This can be seen in ‘Tramonto’ (Sunset), an impelling, atmospheric painting of beautiful composition. Ritzow appreciates the similar themes portrayed by Nicolas De Stael, on permanent exhibition in the Castle of Antibes, and succeeds without doubt in capturing the same sensitivity of colour which sweeps horizontally across the backgrounds in variations of black, yellow and orange. 

The intimist accent defines and enhances the artist’s perception of the constantly transfigured world of fairytale and myth. She demonstrates a perpetually lucid state of mind by her use of allusive colours in plays of simplification. Her unique sea-greens, with their vibrant chromatism, are a perfect expression of the innerly contemplative spirit of the artist. 

They bear witness to a strong need to exalt her own imaginative personality, as can be seen in ‘Solitudine’ (Solitude), in which a pure white sail, symbolising the theme of the painting, seems a defenceless monologue, alone among the bright, gigantic waves of a blue sea. The whole painting is an exultant call to open spaces, which evoke a controlled emotional charge.

The young painter believes passionately in her own profession as narrator of abstract feelings, devoted to the invisible and its materialisation on the canvas. 

Her present (and, I am certain, also her future) artistic personality is determined by a total autonomy, with respect to the contemporary artistic trends of so-called “young art”. She avoids, in fact, medial art, brut art, conceptualism, choosing instead the more pleasant tendencies towards an assorted world, lunar or semi-abstract, in a lyrically figurative allusivity. This can be seen in ‘Luna galleggiante’ (Floating Moon), in my opinion, one of her most important compositions, where her understanding of colour as a linguistic expression comes across perfectly. The painting, in fact, is a constant play of tones and counter-tones: the yellow moonlight which blends with variations of deep blue and anthracite black and grey, the starry sky as a lyrical palette of white dots heralding the silence of night… Contemplating this work, it is possible to sense, and individuate, the many disguises that a personal dream may take on. Ritzow uses those of childhood, bizarre, extravagant, with their eternal elements of expected magic and veiled, melancholic happiness, as in the case of ‘Il faro di Hiddensee’ (The Lighthouse of Hiddensee), in which a broad, atonal strip of naphtol carmine red overhangs a landscape in the dark green of Hooker.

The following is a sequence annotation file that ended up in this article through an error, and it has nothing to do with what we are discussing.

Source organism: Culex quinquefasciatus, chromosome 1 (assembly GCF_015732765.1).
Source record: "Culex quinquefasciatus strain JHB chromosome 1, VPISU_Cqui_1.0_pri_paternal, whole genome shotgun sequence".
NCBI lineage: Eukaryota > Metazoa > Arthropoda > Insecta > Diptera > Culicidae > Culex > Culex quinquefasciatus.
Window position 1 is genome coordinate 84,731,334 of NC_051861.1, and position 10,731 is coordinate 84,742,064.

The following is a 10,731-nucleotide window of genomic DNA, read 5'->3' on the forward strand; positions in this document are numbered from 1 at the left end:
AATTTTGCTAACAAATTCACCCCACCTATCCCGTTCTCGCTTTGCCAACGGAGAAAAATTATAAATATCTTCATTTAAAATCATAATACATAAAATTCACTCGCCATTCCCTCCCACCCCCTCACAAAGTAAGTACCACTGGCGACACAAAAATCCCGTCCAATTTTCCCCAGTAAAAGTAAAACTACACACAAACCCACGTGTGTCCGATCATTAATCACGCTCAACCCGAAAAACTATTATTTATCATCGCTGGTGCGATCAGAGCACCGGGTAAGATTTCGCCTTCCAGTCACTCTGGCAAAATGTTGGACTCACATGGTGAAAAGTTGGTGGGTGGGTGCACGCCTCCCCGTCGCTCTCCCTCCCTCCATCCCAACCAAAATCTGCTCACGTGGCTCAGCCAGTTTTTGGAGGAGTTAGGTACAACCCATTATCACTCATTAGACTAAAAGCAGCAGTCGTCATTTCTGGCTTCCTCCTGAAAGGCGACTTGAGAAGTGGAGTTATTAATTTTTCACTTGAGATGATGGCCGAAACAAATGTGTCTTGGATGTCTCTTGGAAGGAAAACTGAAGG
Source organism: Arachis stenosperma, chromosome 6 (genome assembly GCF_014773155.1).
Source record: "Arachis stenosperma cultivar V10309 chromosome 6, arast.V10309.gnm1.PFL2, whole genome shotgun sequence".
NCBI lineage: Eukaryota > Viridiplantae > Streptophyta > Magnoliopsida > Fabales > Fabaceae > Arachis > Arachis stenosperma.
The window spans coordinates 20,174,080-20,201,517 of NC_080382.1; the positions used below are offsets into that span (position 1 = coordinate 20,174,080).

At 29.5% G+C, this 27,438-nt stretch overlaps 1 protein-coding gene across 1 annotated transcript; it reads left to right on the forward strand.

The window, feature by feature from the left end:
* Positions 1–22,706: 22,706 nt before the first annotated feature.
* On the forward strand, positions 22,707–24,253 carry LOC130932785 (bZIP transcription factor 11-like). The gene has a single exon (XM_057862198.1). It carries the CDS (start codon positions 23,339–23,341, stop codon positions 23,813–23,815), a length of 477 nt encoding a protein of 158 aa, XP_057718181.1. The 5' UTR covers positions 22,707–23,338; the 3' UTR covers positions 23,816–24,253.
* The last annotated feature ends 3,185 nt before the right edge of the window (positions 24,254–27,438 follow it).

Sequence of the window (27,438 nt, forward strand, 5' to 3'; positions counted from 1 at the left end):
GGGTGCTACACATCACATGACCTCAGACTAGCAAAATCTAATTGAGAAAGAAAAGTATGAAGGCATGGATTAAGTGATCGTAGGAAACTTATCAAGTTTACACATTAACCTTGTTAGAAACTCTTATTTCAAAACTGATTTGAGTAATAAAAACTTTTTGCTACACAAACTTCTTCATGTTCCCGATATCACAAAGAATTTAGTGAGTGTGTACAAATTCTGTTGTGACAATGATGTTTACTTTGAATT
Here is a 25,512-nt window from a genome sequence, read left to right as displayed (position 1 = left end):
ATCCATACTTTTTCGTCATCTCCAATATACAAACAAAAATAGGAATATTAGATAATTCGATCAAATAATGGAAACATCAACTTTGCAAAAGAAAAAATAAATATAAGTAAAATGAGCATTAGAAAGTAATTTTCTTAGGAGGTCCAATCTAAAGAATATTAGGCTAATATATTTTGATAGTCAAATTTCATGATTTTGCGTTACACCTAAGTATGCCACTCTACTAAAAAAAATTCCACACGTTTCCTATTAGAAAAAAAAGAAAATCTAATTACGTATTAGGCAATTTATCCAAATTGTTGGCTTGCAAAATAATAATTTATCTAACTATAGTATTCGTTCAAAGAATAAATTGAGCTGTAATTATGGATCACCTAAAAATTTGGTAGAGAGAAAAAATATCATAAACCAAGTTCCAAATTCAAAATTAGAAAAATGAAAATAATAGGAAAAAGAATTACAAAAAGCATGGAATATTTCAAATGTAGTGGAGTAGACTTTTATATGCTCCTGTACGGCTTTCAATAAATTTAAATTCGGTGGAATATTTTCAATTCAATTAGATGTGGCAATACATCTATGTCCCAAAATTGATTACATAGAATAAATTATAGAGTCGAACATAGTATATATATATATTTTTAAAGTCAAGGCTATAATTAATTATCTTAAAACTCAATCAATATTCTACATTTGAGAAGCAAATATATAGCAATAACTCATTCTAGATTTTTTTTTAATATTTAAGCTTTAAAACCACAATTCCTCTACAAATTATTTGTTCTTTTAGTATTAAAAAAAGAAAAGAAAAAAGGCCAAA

The artist’s landscapes appear at times poetically vague, nictating. Charlotte Ritzow, in fact, is somewhat like her paintings. She sails alone through her personal fairytales and myths and the warm splendour of her colours, the definite precision of her chromatic orchestrations, leaving no room for misinterpretation or confusion.

With the pantheistic representation of the great oak tree in the impessive composition entitled ‘Energy’, the image of Nature appears to transform itself into an intensely fauvist expressivity, living in a sphere which has nothing of the ‘real’, the tangible.